In 2007 Luke Harding arrived in Moscow to take up a new job as a correspondent for the British newspaper the Guardian. Within months, mysterious agents from Russia's Federal Security Service - the successor to the KGB - had broken into his flat. He found himself tailed by men in cheap leather jackets, bugged, and even summoned to Lefortovo, the KGB's notorious prison.
The break-in was the beginning of an extraordinary psychological war against the journalist and his family. Vladimir Putin's spies used tactics developed by the KGB and perfected in the 1970s by the Stasi, East Germany's sinister secret police. This clandestine campaign burst into the open in 2011 when the Kremlin expelled Harding from Moscow - the first western reporter to be deported from Russia since the days of the Cold War.
Mafia State: How one reporter became an enemy of the brutal new Russia is a brilliant and haunting account of the insidious methods used by a resurgent Kremlin against its so-called 'enemies' - human rights workers, western diplomats, journalists and opposition activists. It includes unpublished material from confidential US diplomatic cables, released last year by WikiLeaks, which describe Russia as a 'virtual mafia state'.
Harding gives a unique, personal and compelling portrait of today's Russia, two decades after the end of communism, that reads like a spy thriller.
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An entertaining and alarming account of Vladimir Putin's police state - Observer
Russia laid bare in an absorbing account of four years spent as head of the Guardian's Moscow bureau ... an essential read - New Statesman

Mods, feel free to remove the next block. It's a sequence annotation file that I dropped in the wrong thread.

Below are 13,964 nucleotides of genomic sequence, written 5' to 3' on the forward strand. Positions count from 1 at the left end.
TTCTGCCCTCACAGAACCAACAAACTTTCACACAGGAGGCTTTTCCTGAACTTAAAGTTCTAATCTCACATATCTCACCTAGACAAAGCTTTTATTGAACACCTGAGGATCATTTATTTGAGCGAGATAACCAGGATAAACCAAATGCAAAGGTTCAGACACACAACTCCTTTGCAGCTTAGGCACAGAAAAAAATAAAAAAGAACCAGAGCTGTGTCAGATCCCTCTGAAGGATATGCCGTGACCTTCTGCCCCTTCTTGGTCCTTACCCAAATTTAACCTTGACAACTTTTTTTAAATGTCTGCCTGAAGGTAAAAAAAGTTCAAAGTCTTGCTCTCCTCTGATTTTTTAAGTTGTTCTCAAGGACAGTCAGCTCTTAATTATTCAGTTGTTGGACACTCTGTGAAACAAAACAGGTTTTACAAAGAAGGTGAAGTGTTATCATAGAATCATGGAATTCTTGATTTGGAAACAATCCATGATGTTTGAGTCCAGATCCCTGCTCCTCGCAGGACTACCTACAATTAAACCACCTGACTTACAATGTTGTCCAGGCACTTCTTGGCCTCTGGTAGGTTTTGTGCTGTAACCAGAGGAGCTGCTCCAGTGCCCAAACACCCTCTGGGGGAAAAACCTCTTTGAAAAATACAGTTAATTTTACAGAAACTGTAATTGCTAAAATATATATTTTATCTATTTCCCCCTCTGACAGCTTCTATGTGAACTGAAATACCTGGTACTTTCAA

Uncertainty, fear and understandable paranoia permeate this book. But this does not cloud the analysis. Harding’s description of the rise of Russia’s racist right … is deeply troubling - Irish Times
Clear, precise and up-to-the minute - Spectator
The importance of Luke Harding’s book lies in its first-hand account of a relatively mild but telling bout of statement sponsored harassment, of a kind that, like much else in Russia, is intentionally opaque and deniable - Guardian
Both intriguing and highly pertinent to understanding current issues ... Harding is relentless in his pursuit of the truth and delineates sharply the social conditions and attitudes in Russia ... [his] style is informed but informal and yet brings into focus contemporary Russia - bookbag.co.uk
Extensive and often insightful … [it] does bring to light many important events that might otherwise have been hushed up - Russia Profile
Very moving - The Oldie
The author, an award-winning foreign correspondent with the Guardian, worked in Moscow from 2007 to 2011, and was the first reporter to be kicked out of Russia since the end of the Cold War. This fascinating book charts his experiences … what makes this book come alive and read more like a thriller is the thread of personal intimidation that Harding and his family endured during their stay - Oxford Times
Mafia State is a probing, sobering view of a powerful – and dysfunctional – nation - Financial Times
What is different about Mafia State is the personal and family history at its core. Instead of attempting a conventional sketch of Kremlin politics, Harding focuses on the harassment he encountered in Russia – and the result is a gripping tale … his enthralling denunciation, written as autobiography, is as informative as anything Malcolm Muggeridge produced - Times Literary Supplement
LUKE HARDING is an award-winning foreign correspondent with the Guardian. He has reported from Delhi, Berlin and Moscow and has also covered wars in Afghanistan and Iraq. He is the co-author of two previous books, written with David Leigh, WikiLeaks: Inside Julian Assange's War on Secrecy (2011) and The Liar: The Fall of Jonathan Aitken (1997), nominated for the Orwell Prize. The Hollywood studio DreamWorks has bought film rights to WikiLeaks. He has also written for the magazine Granta.
He lives in Hertfordshire with his wife, the freelance journalist Phoebe Taplin, and their two children.